The Handmaid’s Tale is an astonishing novel filled with well-executed symbolism and figurative language used to engage readers with the underlying themes and morals of the story. Margaret Atwood depicts the remarkable story of Offred, the narrator of the novel who lives in a patriarchal dystopian society and is directly affected by its morals. We are shown the deliberate dehumanization of women throughout the novel. Women are no longer able to read, write, or work; their purpose is now to appease men. The novel focuses on the journey of a Handmaid, whose job is to bear children for the infertile wives of leading Commanders. Throughout we see Offred combat the evils of patriarchy by proclaiming her own individuality, conveying her intelligence through the power of language, and exhibiting her natural survival instinct.
Individuality (or the lack of) plays a vital role in The Handmaid’s tale, particularly for the Handmaid’s themselves. Identity is reduced to keep a hold on the women, they are told how to act, what to wear, and are given names that objectify them. The Handmaids are assigned names with the prefix ‘Of’ which are then combined with their Commanders’ first names to show ownership, that is how Offred came to be. We are never given her true name but it is something that gives Offred power, a device Atwood most likely used to preserve Offred’s already established individuality as a handmaid. “I keep the knowledge of this name like something hidden, some treasure I’ll come back to dig up, one day. I think of this name as buried. this name has an aura around it, like an amulet, some charm that’s survived from an unimaginably distant past.’ (84) Offred believes that your name has a distinct connection with your identity. That is why in her days in the Red Center, she along with the other women would divulge they true identities to each other so that they weren’t forgotten and could be easily located if need be. Alongside the obliteration of formal names, they were also dressed head to toe in red. ‘Everything except the wings around my face is red; the color of blood, which defines us.’ (8) The color red is often used to symbolize seduction and sex. However, Atwood compares it to blood which symbolizes divine life, an allusion to viable ovaries, a coveted organ in their society and a Handmaid’s main purpose.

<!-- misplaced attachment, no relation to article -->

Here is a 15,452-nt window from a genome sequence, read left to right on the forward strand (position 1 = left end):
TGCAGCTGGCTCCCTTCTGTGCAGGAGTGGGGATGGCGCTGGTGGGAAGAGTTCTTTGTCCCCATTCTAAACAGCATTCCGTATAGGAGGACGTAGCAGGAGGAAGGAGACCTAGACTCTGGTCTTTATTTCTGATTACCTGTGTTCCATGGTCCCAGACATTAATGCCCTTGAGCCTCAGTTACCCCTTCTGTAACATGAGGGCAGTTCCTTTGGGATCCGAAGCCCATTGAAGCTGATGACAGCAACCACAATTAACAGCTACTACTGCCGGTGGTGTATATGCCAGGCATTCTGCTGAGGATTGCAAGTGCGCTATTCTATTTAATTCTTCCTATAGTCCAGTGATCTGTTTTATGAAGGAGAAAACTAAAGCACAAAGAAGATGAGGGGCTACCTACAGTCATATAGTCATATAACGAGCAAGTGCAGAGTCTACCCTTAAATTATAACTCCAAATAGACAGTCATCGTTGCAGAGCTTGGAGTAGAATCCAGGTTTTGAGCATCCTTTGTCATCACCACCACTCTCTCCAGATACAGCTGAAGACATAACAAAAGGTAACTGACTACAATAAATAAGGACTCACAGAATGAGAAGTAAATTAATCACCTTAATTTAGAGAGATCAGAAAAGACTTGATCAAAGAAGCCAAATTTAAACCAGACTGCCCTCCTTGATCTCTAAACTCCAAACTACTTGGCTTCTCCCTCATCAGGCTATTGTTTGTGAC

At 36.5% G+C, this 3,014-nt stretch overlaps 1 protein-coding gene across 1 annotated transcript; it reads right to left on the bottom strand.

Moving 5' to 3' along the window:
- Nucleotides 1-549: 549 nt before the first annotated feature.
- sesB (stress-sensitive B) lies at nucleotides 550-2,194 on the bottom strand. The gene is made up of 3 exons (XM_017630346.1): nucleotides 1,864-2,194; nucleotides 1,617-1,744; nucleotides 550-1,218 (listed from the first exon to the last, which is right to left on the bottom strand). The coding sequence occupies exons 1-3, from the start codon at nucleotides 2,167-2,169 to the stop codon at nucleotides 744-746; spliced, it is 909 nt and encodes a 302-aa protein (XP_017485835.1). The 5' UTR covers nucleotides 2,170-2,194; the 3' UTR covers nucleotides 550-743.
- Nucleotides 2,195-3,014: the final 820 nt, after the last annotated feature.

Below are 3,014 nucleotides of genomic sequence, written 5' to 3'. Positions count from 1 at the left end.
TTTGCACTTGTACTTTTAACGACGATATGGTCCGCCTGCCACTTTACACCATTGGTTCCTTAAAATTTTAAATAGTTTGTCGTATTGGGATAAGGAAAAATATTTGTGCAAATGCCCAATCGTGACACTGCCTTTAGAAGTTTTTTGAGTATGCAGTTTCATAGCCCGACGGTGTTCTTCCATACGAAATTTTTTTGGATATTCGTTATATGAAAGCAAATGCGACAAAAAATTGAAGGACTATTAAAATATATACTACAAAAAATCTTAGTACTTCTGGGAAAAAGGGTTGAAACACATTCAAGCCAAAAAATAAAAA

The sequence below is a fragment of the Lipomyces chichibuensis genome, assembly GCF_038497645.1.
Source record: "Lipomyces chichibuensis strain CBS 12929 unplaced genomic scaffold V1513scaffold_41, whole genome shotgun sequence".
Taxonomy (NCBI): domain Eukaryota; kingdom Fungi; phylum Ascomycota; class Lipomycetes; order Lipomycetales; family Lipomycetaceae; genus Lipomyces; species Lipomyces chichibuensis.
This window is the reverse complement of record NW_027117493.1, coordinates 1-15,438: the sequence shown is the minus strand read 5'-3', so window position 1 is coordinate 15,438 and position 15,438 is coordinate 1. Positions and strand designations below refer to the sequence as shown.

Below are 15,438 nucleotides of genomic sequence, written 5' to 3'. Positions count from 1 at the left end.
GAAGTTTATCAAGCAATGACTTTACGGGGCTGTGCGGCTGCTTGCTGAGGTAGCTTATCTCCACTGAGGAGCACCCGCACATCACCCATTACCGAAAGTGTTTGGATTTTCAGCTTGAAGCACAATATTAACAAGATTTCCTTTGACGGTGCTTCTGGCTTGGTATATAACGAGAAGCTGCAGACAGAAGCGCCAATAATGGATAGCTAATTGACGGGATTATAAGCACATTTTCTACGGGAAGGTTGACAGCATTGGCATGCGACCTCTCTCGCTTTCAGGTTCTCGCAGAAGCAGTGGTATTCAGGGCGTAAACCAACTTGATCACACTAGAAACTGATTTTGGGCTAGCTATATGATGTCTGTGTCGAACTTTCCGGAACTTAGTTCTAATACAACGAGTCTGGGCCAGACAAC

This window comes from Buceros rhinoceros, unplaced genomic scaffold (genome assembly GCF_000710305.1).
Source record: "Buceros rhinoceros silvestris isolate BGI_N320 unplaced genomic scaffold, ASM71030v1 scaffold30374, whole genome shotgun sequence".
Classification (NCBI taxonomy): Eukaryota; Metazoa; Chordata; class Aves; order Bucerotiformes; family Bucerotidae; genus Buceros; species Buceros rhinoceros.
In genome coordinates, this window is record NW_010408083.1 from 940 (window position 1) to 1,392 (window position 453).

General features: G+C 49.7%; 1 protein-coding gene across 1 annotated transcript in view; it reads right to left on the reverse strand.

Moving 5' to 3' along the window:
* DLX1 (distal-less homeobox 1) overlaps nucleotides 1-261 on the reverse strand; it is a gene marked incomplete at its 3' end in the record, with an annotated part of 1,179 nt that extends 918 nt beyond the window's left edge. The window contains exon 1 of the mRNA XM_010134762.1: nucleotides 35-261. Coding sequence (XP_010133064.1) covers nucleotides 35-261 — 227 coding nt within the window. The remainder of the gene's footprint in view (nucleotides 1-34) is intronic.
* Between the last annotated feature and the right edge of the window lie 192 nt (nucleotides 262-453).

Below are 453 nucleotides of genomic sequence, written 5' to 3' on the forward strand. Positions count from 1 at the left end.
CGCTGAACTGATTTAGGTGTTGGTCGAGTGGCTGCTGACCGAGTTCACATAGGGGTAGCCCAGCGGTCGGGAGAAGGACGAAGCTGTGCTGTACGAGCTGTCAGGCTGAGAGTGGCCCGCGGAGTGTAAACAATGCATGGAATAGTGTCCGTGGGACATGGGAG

The entirety of the novel is a recollection of stories, Offred is telling her story to the readers and in turn, conveying the unspoken theme of the book; the power of language. Offred uses language to keep herself sane. She is often thinking of words and analyzing them, it’s a coping mechanism for her. ‘I sit in the chair and think about the word chair. It can also mean the leader of a meeting. It can also mean a mode of execution. It is the first syllable in charity. It is the French word for flesh. None of these facts has any connection with the others. These are the kinds of litanies I use, to compose myself.’ (110) Even though she’s not allowed to read or write Offred clings to words for her own sake, they remind her of who she once was. The illicit act fuels the power that words and language have making them more desirable. This is obvious when she starts to see the Commander privately for late night ‘rendezvous’. She is addicted to the power language holds and the Commander lets her participate in reading and write which pleases Offred. However, since freedom in language has become a taboo for women, it renders the act sexual. Atwood connects two very powerful constants and intertwines them so that they are prominent and weave themselves through the story becoming both a form of liberty.